- Secondary hypertension - This is a condition in which high blood pressure is caused due to health conditions of the heart, kidneys, arteries or the endocrine system.
Some of the other hypertension types include:
- White Coat Hypertension - The blood pressure level stays normal at home and elevated in a healthcare setting
- Masked Hypertension - The blood pressure level stays high at home and normal in a healthcare setting
- Sustained Hypertension - The blood pressure remains high at all times
- Nocturnal Hypertension - The BP level stays high during sleep
Whether high or mild hypertension, the symptoms of high blood pressure should be watched out for.
High Blood Pressure Symptoms
High blood pressure symptoms might not be readily identifiable in all individuals. However, these can be equally concerning and even more life-threatening without an adequate diagnosis.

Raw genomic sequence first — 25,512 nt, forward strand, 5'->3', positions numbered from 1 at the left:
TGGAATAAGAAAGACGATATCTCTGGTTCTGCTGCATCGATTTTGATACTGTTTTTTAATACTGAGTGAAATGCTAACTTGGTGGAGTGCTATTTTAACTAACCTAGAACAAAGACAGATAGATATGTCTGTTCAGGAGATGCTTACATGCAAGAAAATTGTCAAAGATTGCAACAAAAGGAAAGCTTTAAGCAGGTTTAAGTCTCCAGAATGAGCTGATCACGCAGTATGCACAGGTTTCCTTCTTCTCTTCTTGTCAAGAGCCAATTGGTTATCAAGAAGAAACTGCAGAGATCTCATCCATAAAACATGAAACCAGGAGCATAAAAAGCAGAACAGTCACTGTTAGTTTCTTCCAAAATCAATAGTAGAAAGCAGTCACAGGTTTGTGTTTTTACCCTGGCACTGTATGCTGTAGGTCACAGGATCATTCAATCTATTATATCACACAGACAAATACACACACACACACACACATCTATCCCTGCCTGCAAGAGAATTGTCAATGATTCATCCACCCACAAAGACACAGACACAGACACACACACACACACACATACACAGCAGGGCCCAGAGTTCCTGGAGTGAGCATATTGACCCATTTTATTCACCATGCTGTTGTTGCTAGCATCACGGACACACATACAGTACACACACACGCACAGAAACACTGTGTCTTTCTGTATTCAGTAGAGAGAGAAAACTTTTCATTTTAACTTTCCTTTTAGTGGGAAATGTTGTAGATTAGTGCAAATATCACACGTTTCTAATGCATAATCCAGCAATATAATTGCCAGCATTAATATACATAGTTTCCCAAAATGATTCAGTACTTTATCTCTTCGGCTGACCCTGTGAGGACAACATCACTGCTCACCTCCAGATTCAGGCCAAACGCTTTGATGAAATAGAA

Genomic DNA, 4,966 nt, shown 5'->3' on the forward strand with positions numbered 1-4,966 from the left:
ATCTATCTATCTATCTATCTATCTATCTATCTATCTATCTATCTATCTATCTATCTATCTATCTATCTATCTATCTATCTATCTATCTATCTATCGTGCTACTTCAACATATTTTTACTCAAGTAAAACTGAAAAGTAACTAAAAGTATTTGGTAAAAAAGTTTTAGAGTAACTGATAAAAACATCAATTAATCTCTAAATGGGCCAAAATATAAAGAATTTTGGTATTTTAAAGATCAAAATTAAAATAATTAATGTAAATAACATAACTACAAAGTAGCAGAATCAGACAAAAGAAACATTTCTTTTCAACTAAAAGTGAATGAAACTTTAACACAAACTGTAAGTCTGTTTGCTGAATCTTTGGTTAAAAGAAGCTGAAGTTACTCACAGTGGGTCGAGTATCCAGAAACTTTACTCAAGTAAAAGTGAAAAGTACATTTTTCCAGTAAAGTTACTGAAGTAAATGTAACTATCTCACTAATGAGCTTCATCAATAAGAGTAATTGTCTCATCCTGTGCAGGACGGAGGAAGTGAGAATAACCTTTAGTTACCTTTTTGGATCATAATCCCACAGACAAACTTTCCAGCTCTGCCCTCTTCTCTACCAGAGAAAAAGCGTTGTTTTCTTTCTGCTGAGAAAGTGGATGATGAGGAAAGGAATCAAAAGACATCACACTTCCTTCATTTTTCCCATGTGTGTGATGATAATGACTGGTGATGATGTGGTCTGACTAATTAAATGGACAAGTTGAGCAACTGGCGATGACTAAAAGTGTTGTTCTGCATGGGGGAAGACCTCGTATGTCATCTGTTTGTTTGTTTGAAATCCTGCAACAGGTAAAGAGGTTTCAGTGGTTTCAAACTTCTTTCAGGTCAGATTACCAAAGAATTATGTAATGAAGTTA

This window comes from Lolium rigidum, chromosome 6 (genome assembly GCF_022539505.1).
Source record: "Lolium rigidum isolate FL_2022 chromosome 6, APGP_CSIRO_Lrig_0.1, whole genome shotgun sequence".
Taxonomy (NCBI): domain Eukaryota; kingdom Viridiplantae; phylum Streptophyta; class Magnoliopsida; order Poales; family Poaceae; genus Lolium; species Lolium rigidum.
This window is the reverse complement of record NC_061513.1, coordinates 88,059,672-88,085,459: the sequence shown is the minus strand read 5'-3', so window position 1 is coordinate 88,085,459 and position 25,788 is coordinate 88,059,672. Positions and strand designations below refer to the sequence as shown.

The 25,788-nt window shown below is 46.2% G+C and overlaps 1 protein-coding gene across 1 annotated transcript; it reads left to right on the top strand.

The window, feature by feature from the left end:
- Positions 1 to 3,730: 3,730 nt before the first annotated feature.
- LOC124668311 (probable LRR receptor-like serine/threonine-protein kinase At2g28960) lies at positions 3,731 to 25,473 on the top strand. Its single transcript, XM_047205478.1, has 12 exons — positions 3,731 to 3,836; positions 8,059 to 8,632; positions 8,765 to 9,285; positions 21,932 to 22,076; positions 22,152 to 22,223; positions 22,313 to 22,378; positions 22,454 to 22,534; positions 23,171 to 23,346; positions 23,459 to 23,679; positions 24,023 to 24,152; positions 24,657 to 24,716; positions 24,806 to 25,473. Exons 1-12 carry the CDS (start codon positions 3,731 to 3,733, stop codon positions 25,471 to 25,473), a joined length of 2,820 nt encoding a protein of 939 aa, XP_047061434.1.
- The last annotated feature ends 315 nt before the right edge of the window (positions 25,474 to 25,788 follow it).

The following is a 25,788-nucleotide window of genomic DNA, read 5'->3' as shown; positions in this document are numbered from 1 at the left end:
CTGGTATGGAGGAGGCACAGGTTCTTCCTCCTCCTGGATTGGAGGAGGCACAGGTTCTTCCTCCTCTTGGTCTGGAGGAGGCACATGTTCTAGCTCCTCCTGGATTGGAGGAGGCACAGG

The signs and symptoms of hypertension may vary based on the elevated reading of systolic and diastolic blood pressure.
When the systolic blood pressure reading is elevated, you may experience symptoms, such as:
- Muscle weakness
- Loud snoring
- Tremor-like sensations
The systolic blood pressure reading of 180 is considered life-threatening.
When the diastolic pressure reading is more than 120, you may experience high diastolic blood pressure symptoms, such as:
- Severe headaches
- Facial flushing
- Irregular heartbeat
- Fatigue and confusion
Causes of Hypertension
The causes of hypertension depend on the type of hypertension.
The generic high BP causes are:
- Gender and race
- High alcohol consumption
- Sedentary lifestyle choices
- Diabetes or other metabolic syndromes
- High sodium intake